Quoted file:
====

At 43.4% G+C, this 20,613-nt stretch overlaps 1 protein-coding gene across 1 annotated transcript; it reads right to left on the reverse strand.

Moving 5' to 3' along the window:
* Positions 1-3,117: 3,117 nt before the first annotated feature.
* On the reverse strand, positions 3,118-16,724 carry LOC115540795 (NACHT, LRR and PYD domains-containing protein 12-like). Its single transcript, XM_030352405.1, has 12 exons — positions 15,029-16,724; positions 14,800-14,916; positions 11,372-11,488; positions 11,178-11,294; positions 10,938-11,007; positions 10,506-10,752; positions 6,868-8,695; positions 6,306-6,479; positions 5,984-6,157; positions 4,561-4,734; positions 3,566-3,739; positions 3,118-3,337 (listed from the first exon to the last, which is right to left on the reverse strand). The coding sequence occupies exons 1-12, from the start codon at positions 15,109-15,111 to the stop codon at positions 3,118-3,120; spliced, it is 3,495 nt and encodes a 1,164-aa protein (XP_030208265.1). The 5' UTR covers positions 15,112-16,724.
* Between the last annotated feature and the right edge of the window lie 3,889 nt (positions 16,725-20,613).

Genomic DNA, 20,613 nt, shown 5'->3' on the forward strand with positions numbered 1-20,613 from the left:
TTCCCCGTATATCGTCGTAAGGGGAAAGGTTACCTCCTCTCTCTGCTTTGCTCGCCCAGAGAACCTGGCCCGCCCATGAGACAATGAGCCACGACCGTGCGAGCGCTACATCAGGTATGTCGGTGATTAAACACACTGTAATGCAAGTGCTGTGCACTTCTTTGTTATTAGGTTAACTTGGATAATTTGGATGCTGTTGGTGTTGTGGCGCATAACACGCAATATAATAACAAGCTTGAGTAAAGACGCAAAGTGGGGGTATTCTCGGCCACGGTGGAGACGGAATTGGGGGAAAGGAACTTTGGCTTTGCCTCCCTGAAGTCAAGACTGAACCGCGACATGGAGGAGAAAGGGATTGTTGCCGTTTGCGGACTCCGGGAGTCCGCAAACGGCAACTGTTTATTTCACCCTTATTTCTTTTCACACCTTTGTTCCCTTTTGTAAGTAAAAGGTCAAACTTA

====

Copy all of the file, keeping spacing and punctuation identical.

At 43.4% G+C, this 20,613-nt stretch overlaps 1 protein-coding gene across 1 annotated transcript; it reads right to left on the reverse strand.

Moving 5' to 3' along the window:
* Positions 1-3,117: 3,117 nt before the first annotated feature.
* On the reverse strand, positions 3,118-16,724 carry LOC115540795 (NACHT, LRR and PYD domains-containing protein 12-like). Its single transcript, XM_030352405.1, has 12 exons — positions 15,029-16,724; positions 14,800-14,916; positions 11,372-11,488; positions 11,178-11,294; positions 10,938-11,007; positions 10,506-10,752; positions 6,868-8,695; positions 6,306-6,479; positions 5,984-6,157; positions 4,561-4,734; positions 3,566-3,739; positions 3,118-3,337 (listed from the first exon to the last, which is right to left on the reverse strand). The coding sequence occupies exons 1-12, from the start codon at positions 15,109-15,111 to the stop codon at positions 3,118-3,120; spliced, it is 3,495 nt and encodes a 1,164-aa protein (XP_030208265.1). The 5' UTR covers positions 15,112-16,724.
* Between the last annotated feature and the right edge of the window lie 3,889 nt (positions 16,725-20,613).

Genomic DNA, 20,613 nt, shown 5'->3' on the forward strand with positions numbered 1-20,613 from the left:
TTCCCCGTATATCGTCGTAAGGGGAAAGGTTACCTCCTCTCTCTGCTTTGCTCGCCCAGAGAACCTGGCCCGCCCATGAGACAATGAGCCACGACCGTGCGAGCGCTACATCAGGTATGTCGGTGATTAAACACACTGTAATGCAAGTGCTGTGCACTTCTTTGTTATTAGGTTAACTTGGATAATTTGGATGCTGTTGGTGTTGTGGCGCATAACACGCAATATAATAACAAGCTTGAGTAAAGACGCAAAGTGGGGGTATTCTCGGCCACGGTGGAGACGGAATTGGGGGAAAGGAACTTTGGCTTTGCCTCCCTGAAGTCAAGACTGAACCGCGACATGGAGGAGAAAGGGATTGTTGCCGTTTGCGGACTCCGGGAGTCCGCAAACGGCAACTGTTTATTTCACCCTTATTTCTTTTCACACCTTTGTTCCCTTTTGTAAGTAAAAGGTCAAACTTA